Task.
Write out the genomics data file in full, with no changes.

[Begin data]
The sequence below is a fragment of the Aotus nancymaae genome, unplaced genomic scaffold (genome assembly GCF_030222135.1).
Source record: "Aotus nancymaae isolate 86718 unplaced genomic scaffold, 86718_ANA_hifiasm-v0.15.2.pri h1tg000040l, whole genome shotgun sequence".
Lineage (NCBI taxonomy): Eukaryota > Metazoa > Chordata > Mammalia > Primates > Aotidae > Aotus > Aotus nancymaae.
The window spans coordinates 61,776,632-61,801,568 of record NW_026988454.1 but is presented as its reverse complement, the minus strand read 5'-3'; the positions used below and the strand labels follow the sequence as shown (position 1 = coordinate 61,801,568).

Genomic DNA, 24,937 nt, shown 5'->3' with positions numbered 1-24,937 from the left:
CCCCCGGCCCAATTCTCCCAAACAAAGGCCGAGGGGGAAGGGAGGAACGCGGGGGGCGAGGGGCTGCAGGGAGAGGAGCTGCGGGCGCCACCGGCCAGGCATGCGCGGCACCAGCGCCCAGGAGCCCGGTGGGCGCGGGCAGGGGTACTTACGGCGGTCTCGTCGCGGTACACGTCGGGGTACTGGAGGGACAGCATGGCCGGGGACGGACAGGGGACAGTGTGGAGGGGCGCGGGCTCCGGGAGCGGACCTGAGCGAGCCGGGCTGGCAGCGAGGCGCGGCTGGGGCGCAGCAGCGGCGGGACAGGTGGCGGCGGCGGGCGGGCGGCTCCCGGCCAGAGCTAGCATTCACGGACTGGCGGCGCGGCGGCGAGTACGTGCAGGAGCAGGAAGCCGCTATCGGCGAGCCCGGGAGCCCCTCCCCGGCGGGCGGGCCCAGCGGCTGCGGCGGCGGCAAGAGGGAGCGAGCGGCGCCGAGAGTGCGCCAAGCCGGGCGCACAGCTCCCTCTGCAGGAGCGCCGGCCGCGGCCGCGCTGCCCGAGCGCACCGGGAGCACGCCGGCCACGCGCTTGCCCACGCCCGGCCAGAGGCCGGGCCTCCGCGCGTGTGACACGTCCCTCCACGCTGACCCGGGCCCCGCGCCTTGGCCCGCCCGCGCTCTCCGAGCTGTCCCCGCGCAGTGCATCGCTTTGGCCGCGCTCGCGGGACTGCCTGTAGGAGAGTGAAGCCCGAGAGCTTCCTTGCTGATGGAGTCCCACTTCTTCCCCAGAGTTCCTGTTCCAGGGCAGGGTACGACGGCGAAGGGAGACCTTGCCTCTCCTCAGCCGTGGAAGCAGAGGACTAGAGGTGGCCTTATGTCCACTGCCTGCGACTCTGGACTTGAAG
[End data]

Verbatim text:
The sequence below is a fragment of the Aotus nancymaae genome, unplaced genomic scaffold (genome assembly GCF_030222135.1).
Source record: "Aotus nancymaae isolate 86718 unplaced genomic scaffold, 86718_ANA_hifiasm-v0.15.2.pri h1tg000040l, whole genome shotgun sequence".
Lineage (NCBI taxonomy): Eukaryota > Metazoa > Chordata > Mammalia > Primates > Aotidae > Aotus > Aotus nancymaae.
The window spans coordinates 61,776,632-61,801,568 of record NW_026988454.1 but is presented as its reverse complement, the minus strand read 5'-3'; the positions used below and the strand labels follow the sequence as shown (position 1 = coordinate 61,801,568).

Genomic DNA, 24,937 nt, shown 5'->3' with positions numbered 1-24,937 from the left:
CCCCCGGCCCAATTCTCCCAAACAAAGGCCGAGGGGGAAGGGAGGAACGCGGGGGGCGAGGGGCTGCAGGGAGAGGAGCTGCGGGCGCCACCGGCCAGGCATGCGCGGCACCAGCGCCCAGGAGCCCGGTGGGCGCGGGCAGGGGTACTTACGGCGGTCTCGTCGCGGTACACGTCGGGGTACTGGAGGGACAGCATGGCCGGGGACGGACAGGGGACAGTGTGGAGGGGCGCGGGCTCCGGGAGCGGACCTGAGCGAGCCGGGCTGGCAGCGAGGCGCGGCTGGGGCGCAGCAGCGGCGGGACAGGTGGCGGCGGCGGGCGGGCGGCTCCCGGCCAGAGCTAGCATTCACGGACTGGCGGCGCGGCGGCGAGTACGTGCAGGAGCAGGAAGCCGCTATCGGCGAGCCCGGGAGCCCCTCCCCGGCGGGCGGGCCCAGCGGCTGCGGCGGCGGCAAGAGGGAGCGAGCGGCGCCGAGAGTGCGCCAAGCCGGGCGCACAGCTCCCTCTGCAGGAGCGCCGGCCGCGGCCGCGCTGCCCGAGCGCACCGGGAGCACGCCGGCCACGCGCTTGCCCACGCCCGGCCAGAGGCCGGGCCTCCGCGCGTGTGACACGTCCCTCCACGCTGACCCGGGCCCCGCGCCTTGGCCCGCCCGCGCTCTCCGAGCTGTCCCCGCGCAGTGCATCGCTTTGGCCGCGCTCGCGGGACTGCCTGTAGGAGAGTGAAGCCCGAGAGCTTCCTTGCTGATGGAGTCCCACTTCTTCCCCAGAGTTCCTGTTCCAGGGCAGGGTACGACGGCGAAGGGAGACCTTGCCTCTCCTCAGCCGTGGAAGCAGAGGACTAGAGGTGGCCTTATGTCCACTGCCTGCGACTCTGGACTTGAAG